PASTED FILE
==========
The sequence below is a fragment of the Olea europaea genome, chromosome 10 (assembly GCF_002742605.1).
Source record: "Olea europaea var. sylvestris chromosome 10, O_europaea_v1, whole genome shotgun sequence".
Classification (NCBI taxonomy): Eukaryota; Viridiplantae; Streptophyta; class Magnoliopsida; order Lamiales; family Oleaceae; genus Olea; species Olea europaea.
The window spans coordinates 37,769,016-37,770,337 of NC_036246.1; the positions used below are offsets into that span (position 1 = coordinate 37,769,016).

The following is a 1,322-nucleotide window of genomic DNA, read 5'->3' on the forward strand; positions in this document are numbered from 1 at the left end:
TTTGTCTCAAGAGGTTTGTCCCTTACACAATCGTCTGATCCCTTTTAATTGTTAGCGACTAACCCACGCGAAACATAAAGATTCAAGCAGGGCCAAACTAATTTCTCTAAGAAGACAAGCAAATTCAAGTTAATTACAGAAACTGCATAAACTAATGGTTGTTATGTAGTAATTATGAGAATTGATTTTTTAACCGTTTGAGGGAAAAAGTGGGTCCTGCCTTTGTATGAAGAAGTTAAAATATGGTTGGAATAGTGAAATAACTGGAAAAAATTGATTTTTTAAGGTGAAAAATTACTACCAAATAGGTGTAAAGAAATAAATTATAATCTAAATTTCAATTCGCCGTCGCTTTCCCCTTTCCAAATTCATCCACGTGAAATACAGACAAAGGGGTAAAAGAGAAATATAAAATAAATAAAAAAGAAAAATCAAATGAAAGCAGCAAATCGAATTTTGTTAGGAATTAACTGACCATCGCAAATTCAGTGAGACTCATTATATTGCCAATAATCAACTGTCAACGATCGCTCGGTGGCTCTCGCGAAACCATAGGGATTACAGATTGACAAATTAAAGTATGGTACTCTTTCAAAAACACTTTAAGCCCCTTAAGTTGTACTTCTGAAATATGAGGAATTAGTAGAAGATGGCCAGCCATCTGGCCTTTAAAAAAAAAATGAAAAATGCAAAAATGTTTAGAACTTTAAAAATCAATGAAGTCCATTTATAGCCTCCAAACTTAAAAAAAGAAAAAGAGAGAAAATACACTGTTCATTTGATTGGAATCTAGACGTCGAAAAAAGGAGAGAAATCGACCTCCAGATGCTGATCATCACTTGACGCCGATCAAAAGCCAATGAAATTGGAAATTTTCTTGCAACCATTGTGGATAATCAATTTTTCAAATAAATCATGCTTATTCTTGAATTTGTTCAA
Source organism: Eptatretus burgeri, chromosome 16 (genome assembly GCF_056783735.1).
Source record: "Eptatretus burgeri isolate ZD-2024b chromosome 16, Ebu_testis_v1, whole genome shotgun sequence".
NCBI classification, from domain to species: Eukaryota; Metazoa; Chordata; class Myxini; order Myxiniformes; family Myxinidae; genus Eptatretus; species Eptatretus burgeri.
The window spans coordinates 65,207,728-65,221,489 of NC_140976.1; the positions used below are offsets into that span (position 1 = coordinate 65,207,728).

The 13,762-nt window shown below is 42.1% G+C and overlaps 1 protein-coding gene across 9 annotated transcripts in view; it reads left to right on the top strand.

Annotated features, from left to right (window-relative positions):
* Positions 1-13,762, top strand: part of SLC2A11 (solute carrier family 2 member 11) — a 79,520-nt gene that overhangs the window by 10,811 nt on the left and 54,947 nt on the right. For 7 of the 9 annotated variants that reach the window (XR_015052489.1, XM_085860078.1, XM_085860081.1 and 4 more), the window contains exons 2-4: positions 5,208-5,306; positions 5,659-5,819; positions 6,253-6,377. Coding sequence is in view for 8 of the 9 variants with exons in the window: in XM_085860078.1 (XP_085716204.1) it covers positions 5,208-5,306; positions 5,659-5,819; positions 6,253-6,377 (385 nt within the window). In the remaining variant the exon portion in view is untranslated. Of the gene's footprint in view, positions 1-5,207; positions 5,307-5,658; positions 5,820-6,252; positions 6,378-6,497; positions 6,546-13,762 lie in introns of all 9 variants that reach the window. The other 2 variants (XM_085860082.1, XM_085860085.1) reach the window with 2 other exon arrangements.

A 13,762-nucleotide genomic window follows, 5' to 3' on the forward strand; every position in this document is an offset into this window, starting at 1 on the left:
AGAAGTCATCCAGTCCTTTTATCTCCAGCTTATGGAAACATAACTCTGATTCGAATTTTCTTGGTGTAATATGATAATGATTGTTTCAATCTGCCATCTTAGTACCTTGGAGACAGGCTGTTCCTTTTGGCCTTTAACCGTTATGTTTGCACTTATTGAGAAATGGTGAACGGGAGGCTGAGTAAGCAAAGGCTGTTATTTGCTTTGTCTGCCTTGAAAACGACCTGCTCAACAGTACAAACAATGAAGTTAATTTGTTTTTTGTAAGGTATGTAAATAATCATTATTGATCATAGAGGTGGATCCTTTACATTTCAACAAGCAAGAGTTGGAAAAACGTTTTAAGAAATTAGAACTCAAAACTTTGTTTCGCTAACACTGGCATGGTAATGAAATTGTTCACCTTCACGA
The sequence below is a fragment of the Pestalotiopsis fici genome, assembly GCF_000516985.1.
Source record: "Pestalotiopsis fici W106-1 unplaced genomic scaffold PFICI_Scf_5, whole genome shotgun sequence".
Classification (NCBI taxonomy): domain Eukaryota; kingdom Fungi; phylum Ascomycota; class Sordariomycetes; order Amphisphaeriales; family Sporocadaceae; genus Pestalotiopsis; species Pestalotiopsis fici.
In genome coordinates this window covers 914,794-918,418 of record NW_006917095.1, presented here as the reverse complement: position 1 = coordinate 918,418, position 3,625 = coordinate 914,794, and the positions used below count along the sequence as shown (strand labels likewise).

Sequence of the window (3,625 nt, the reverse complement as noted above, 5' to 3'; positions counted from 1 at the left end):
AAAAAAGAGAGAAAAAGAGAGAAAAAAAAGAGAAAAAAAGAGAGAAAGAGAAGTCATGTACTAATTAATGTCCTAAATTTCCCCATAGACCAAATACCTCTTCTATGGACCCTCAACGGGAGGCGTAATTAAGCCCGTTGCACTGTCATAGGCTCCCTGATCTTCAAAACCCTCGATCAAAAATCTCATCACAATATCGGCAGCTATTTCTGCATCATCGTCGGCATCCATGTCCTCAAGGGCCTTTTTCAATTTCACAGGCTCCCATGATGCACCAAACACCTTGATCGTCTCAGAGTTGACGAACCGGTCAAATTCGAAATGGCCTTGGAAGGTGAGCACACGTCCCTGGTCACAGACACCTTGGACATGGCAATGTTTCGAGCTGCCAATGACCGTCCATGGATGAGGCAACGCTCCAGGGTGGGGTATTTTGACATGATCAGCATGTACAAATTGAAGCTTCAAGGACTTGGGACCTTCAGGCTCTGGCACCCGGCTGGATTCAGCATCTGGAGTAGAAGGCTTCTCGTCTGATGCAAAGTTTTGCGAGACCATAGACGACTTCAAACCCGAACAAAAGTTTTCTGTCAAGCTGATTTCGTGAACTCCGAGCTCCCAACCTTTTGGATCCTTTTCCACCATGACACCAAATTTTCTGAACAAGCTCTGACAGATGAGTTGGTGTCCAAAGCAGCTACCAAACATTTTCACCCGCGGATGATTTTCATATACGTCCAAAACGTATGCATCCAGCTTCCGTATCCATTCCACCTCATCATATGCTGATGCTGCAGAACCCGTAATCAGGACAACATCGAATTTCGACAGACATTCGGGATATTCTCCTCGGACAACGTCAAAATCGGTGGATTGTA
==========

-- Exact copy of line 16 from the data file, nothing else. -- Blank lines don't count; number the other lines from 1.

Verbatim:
The sequence below is a fragment of the Pestalotiopsis fici genome, assembly GCF_000516985.1.